Anne Arundel Community College (AACC), a much lauded school located in Arnold, Maryland, recently announced that for students not seeking degrees in either science, technology, engineering or math (STEM), college algebra or trigonometry will no longer be a mandatory prerequisite. The school instead offers a course they believe to be more immediately relevant for a non-STEM student—elementary statistics.
This shift from the traditional model—to mandate that all students take a beyond high-school algebra course—is happening in schools all over the country, and it makes sense. Jobs in America dependent upon statistics knowledge are projected to rise by more than 14% over the next 10 years, as reported by the Bureau of Labor Statistics. Even so, the majority of universities and community colleges in this country continue to provide non-STEM students with little more than a college algebra course (or modern finance, if you’re lucky) to meet their credit needs.
Some schools, Wayne State University among them, take the approach one step further, which is to remove the math credit altogether for non-STEM students, claiming that “the level of mathematics preparedness of students coming to Wayne State has been rising in recent years. So for more incoming students, our previous math requirement restated requirements that they had…in high school.”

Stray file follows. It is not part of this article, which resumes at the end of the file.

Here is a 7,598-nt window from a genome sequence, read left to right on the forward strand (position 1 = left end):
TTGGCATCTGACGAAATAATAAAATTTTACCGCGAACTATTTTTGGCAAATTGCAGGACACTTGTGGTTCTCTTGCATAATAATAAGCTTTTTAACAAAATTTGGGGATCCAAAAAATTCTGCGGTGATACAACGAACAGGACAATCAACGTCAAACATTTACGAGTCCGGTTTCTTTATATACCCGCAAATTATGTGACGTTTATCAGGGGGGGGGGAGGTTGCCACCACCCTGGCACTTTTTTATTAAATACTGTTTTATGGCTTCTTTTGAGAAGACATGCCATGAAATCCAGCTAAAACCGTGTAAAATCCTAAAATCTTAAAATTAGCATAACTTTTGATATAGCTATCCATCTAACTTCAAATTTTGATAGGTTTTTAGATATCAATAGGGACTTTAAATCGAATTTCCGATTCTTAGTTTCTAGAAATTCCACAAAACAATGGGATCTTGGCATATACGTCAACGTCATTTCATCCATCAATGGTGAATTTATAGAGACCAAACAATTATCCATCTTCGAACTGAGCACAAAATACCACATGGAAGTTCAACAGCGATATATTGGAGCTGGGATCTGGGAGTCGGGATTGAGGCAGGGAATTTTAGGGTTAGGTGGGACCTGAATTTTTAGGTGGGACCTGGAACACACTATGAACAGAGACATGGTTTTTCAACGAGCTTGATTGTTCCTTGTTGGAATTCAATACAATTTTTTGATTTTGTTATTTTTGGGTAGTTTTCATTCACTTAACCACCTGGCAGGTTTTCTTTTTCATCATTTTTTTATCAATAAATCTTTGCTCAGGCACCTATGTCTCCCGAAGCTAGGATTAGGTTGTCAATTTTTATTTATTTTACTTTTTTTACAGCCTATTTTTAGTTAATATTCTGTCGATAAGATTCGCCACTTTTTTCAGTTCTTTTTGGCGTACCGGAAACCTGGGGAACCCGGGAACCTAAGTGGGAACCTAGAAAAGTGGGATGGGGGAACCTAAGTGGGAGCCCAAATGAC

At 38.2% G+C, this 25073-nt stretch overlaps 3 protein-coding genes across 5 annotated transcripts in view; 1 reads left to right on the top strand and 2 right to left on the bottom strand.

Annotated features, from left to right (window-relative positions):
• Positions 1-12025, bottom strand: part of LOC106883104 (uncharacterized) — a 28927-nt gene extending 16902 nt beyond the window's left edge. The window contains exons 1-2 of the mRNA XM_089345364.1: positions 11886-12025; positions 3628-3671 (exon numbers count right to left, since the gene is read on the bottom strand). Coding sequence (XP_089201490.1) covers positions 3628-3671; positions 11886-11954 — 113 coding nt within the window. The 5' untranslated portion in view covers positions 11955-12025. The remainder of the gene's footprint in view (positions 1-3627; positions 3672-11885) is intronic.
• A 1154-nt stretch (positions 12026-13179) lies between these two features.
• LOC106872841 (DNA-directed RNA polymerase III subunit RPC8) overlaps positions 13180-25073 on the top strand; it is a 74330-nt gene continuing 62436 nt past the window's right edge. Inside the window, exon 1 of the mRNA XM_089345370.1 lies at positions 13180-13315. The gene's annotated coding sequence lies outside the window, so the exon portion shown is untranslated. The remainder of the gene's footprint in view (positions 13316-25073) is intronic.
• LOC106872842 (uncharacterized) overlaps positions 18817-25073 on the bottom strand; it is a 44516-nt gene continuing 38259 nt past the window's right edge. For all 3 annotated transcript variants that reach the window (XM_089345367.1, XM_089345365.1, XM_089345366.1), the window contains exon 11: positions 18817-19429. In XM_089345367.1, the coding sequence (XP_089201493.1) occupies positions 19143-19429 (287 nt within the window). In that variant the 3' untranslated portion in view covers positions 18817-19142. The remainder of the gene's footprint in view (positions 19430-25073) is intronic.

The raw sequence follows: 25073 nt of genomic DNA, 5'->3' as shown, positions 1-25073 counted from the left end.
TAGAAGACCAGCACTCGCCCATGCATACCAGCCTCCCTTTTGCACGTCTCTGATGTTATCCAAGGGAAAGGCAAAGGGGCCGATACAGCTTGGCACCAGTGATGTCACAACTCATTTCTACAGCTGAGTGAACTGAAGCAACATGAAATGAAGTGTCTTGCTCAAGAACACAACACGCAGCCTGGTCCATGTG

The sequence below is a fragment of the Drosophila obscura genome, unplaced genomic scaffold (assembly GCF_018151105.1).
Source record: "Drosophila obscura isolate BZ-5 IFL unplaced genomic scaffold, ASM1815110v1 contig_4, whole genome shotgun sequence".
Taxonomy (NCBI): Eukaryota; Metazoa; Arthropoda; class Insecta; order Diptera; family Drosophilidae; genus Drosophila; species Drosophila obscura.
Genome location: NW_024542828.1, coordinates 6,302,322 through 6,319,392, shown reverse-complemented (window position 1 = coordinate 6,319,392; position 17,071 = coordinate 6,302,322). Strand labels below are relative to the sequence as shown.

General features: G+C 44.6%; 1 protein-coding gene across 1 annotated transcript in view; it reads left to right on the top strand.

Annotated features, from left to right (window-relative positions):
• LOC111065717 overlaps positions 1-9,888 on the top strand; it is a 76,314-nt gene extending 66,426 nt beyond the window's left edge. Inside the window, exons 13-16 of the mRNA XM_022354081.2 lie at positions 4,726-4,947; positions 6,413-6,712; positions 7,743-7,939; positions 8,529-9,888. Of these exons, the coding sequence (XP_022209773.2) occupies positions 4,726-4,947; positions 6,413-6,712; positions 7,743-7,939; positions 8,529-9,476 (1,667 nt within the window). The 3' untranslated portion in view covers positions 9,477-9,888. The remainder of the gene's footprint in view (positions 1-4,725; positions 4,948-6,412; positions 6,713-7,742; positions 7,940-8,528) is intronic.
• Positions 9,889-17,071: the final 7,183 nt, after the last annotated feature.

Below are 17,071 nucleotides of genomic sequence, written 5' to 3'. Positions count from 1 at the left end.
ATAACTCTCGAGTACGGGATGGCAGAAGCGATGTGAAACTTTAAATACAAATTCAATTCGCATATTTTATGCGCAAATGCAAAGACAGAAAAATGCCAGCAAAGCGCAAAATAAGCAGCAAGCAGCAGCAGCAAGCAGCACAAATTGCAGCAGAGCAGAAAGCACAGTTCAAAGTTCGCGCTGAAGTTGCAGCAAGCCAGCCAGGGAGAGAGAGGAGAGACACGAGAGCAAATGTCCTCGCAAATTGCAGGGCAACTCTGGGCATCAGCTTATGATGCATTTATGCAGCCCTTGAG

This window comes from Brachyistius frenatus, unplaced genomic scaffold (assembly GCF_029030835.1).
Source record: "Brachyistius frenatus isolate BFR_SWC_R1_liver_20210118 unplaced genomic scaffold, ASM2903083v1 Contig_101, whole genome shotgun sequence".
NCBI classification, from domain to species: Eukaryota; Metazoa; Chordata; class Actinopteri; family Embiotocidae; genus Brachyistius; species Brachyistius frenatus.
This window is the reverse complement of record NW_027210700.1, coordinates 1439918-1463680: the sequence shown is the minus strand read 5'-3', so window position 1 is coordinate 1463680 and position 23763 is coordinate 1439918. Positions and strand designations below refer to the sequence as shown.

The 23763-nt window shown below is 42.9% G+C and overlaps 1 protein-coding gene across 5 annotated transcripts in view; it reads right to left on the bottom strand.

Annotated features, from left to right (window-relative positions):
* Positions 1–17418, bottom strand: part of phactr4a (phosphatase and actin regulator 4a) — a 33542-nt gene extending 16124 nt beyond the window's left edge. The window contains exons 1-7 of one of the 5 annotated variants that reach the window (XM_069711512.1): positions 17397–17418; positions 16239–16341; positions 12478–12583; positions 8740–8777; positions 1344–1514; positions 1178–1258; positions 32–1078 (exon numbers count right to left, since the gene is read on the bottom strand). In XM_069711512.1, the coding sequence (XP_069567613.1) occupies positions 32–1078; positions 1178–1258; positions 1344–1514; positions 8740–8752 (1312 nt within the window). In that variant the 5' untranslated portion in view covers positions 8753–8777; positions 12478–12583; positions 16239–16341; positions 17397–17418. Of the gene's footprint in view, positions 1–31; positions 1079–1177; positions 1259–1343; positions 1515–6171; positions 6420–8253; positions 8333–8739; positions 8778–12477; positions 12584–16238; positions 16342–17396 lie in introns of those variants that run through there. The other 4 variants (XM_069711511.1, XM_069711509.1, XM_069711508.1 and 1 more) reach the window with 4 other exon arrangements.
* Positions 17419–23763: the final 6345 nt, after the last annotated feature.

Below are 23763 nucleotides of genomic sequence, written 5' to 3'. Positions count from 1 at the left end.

While some may consider the move by Wayne State to suspend their general-education math requirement problematic (as seen in the linked article above), Monica Brockmeyer, associate provost for student success at Wayne State maintains that what students need is more choice. “As we committed to looking [at] what students needed from a high-quality, 21st-century education, we realized that students needed a lot more choice beyond the traditional algebra course.”
For many students not interested in pursuing careers in STEM disciplines, this gradual moving away from vanilla college algebra prerequisites to a more applicative quantitative experience should be welcome. The question of math’s utility in one’s life may be more easily answered by a statistics course, using data and strategies relevant to the student’s own life.